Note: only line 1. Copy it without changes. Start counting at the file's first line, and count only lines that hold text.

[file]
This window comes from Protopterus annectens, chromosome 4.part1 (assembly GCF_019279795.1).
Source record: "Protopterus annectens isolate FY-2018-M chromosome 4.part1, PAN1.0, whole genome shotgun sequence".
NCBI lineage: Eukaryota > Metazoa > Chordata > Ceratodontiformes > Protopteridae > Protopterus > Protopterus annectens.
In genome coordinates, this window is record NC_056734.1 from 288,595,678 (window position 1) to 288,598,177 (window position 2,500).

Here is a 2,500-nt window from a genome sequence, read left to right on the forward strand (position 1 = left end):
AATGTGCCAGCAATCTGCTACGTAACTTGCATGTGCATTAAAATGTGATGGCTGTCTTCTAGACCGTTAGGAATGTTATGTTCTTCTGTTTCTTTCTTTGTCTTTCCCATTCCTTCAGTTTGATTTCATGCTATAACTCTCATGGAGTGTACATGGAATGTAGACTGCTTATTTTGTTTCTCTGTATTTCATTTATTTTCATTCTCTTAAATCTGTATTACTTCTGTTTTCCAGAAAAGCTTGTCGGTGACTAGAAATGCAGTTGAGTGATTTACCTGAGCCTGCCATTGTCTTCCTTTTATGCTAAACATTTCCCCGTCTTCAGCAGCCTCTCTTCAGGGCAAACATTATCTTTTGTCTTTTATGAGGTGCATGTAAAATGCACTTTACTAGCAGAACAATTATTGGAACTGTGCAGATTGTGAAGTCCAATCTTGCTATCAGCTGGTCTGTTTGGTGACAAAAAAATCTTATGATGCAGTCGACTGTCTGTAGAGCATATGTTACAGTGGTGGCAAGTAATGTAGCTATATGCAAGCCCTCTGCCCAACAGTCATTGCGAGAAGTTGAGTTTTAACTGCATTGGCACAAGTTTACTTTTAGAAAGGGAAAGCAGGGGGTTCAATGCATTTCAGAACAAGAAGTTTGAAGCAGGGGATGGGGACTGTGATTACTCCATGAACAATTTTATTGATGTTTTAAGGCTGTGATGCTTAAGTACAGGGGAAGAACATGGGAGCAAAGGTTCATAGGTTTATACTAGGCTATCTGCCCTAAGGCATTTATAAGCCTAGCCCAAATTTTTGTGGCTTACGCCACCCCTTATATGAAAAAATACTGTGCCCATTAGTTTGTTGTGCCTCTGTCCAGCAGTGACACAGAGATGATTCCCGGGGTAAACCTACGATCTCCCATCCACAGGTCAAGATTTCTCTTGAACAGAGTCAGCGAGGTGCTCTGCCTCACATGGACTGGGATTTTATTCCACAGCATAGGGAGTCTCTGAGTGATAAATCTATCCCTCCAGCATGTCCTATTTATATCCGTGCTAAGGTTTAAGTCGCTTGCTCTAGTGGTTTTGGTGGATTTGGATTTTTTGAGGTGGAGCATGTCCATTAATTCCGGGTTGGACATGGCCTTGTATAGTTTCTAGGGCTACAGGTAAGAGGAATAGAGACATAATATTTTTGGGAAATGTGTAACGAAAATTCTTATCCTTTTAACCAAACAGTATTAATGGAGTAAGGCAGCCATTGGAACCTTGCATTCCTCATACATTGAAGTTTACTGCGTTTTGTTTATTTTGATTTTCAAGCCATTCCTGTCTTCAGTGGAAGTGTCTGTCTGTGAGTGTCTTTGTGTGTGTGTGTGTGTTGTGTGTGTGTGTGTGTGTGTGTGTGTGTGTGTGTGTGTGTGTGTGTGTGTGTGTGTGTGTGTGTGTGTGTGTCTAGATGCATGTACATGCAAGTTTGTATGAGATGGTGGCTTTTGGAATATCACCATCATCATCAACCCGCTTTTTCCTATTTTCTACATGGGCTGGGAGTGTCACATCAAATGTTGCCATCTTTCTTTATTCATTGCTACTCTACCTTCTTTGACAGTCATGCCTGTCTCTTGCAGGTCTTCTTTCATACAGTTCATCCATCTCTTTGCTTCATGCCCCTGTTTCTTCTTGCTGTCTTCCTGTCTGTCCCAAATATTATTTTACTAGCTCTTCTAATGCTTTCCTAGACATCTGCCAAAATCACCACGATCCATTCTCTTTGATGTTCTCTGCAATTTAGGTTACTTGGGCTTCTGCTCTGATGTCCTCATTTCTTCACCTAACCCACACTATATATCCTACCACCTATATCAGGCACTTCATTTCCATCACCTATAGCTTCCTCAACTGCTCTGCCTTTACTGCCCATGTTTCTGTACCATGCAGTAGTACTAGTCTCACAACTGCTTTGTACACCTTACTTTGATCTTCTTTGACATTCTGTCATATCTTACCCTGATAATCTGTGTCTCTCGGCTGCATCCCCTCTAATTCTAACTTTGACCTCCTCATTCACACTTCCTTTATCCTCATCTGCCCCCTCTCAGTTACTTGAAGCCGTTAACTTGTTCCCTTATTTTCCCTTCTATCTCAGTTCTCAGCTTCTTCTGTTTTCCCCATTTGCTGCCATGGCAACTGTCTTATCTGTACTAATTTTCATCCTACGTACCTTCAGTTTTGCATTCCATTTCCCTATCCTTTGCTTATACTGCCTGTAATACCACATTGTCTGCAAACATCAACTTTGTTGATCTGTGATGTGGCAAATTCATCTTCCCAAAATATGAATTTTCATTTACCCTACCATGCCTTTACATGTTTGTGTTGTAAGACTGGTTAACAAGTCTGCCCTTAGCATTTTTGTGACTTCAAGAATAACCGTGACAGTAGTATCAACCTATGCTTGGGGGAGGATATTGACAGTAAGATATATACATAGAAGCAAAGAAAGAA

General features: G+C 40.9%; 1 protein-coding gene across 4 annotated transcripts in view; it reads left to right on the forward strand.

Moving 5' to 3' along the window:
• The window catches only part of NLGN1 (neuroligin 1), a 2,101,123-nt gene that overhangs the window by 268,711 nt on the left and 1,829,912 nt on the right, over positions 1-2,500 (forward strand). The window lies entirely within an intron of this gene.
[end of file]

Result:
This window comes from Protopterus annectens, chromosome 4.part1 (assembly GCF_019279795.1).